By Jeff Mullin, columnist
Enid News and Eagle
ENID, Okla. —
In October 1958, DC Comics introduced a new character to the paper-and-ink universe populated by Superman, Lois Lane and Jimmy Olsen.
His name was Bizarro. Though he wore a costume and cape similar to Superman’s and possessed similar super powers, he was the Man of Steel’s moral and intellectual exact opposite.
His home was Htrae (Earth spelled backwards), better known as “Bizarro World.”
In “Bizarro World,” worthless items were considered valuable, stupidity was prized over intelligence, cowardice over bravery, ugliness over beauty.
“Bizarro World” is ruled by the Bizarro Code, which states, in part, “Us do opposite of all Earthly things. Us hate beauty. Us love ugliness.”
In one storyline, a salesman sells Bizarro Bonds using the sales pitch “Guaranteed to lose money for you.”
It seems “Bizarro World” has transcended the pages of comic books and is here, now. Perhaps you know it better as Washington, D.C.
The U.S. economy is still clawing its way out of the deep recession into which it plunged in 2008.
America’s housing market seems to have bottomed out, with home prices rising in September — the sixth straight month of growth.
The unemployment rate has dropped below 8 percent, falling to 7.7 percent according to a report issued Friday by the Labor Department. That’s the lowest rate since December 2008. The U.S. economy added 146,000 jobs in November, the report said.
Mind you, no one has yet broken into a chorus of “Happy Days Are Here Again.” America’s economy still faces challenges. But overall the news is positive.
So the economy is getting well, slowly but surely, so Congress and the president seem determined to make it sick again.
With just 22 days left in the year, Congress and the president continue to play a high-stakes game of chicken over the coming storm known as the “fiscal cliff.”
If an agreement isn’t reached in time, everyone’s taxes will go up Jan. 1 and government spending will be drastically cut.
That will cause unemployment to soar and send the economy reeling back into recession.
Why? Because our elected officials seem more loyal to factions within their respective parties than to their constituents.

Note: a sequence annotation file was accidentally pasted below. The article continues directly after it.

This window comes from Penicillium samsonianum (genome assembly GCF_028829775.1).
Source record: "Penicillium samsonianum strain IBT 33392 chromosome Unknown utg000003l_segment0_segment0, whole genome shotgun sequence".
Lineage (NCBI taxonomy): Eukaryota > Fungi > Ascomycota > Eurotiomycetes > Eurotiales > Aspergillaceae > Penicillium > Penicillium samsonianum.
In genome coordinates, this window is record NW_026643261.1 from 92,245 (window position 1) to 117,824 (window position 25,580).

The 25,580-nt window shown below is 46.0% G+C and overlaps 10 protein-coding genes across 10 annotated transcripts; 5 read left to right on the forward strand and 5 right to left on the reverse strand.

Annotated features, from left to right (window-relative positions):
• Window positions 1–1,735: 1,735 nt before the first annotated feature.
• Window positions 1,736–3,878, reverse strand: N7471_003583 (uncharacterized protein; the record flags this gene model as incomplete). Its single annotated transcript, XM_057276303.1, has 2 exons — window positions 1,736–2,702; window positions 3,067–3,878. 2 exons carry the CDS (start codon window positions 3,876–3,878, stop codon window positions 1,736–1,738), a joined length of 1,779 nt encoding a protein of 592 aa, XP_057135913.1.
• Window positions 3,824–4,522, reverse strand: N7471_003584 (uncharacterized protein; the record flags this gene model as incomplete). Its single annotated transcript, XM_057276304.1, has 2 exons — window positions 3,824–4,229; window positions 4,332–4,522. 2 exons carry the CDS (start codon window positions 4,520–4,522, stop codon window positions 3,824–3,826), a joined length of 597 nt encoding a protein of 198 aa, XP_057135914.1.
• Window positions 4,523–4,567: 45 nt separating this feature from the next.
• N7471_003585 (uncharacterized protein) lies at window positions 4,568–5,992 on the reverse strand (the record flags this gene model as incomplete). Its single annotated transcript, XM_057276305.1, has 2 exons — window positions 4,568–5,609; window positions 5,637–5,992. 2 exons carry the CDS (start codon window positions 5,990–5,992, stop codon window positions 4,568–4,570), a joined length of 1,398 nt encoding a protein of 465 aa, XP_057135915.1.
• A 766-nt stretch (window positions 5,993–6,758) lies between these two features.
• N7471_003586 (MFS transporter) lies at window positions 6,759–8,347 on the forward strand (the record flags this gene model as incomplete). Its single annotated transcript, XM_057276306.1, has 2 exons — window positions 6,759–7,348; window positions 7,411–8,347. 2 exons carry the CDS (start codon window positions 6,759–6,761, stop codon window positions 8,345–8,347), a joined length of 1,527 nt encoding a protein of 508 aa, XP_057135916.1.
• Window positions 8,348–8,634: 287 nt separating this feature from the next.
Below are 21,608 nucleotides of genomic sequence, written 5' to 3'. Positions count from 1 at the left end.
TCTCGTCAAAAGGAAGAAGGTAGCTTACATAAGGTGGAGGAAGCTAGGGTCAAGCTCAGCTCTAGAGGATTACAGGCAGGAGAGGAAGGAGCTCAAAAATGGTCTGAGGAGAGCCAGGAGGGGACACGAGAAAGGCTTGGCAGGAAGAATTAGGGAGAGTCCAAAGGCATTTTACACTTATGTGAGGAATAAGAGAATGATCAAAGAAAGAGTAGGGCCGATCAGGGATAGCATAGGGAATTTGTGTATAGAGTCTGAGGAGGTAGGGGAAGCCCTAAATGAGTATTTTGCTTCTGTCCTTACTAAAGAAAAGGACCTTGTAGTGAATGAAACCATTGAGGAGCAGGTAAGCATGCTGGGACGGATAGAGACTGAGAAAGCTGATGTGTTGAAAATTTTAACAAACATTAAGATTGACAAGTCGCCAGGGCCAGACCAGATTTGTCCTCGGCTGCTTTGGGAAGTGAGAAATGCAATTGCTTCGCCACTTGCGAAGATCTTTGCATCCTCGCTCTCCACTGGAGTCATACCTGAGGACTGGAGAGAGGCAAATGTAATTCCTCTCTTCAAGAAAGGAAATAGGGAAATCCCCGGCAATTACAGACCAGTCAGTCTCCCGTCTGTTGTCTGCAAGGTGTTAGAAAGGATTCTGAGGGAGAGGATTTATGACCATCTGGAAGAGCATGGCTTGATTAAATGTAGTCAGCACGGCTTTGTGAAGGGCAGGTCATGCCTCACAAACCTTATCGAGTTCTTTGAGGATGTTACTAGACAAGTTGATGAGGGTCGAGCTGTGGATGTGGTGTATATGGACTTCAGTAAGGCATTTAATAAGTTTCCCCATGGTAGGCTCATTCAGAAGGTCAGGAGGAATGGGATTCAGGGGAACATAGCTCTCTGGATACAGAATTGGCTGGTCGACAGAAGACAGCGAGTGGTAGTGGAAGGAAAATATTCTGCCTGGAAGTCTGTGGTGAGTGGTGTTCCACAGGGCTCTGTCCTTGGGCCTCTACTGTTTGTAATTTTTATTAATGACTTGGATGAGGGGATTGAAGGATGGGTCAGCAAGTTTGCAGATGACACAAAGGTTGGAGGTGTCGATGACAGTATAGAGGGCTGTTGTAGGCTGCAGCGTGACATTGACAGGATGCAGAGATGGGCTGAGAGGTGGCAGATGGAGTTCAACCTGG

“Us hate beauty, us love ugliness.” Bizzaro Congress and Bizzaro president apparently also love financial misery.
In our fair state, it is estimated we will lose as many as 8,000 jobs in the aerospace and defense industries, not to mention the trickle-down effect on ancillary businesses.
The president, still basking in the glow of his re-election, thinks he has the political strength to force Republicans in Congress to accede to his will.
The GOP, in turn, still thinks it has the upper hand because of its majority in the House of Representatives.
So we are all on a big sled, picking up speed as we slide down a snowy slope, gliding at first, but steadily increasing our pace. Directly ahead is a precipitous drop-off, a yawning chasm leading to God knows what below. To the left and right are open fields where we could safely glide to a halt.
In the driver’s seat, two figures wrestle for control, first turning left, then back right, finally reaching a stalemate, causing the sled to speed straight down the hill, directly toward looming disaster.
Speaking of “Bizarro World,” Senate Majority Leader Harry Reid comparing the Republicans’ lack of leadership on the fiscal cliff question to the New York Jets’ inability to settle on a starting quarterback. House Speaker John Boehner blames the president. A pox on both sides.
The president’s approval rating is up since the election, to 57 percent, but members of Congress are rated just above car salesmen in a recent Gallup poll ranking professions in terms of honesty and ethics.
Fifty-four percent of those surveyed give Congress low or very low marks for honesty and ethics.
Heck, even journalists get better marks than Congress. We ink-stained wretches rank 10 slots above senators and congressmen.
Both sides need to give a little, to work together, to compromise, which seems a dirty word in Washington these days. Make a deal, steer us clear of the economic abyss prepared to swallow us up if both sides continue putting politics ahead of the American people.
If “Bizarro World” prevails, and the nation indeed plunges off the fiscal cliff, voters should resolve to take their anger with them into the booth in 2014 and 2016, using the ballot to smite both sides involved in this whole, sorry mess.
Mullin is senior writer of the News & Eagle. Email him at firstname.lastname@example.org.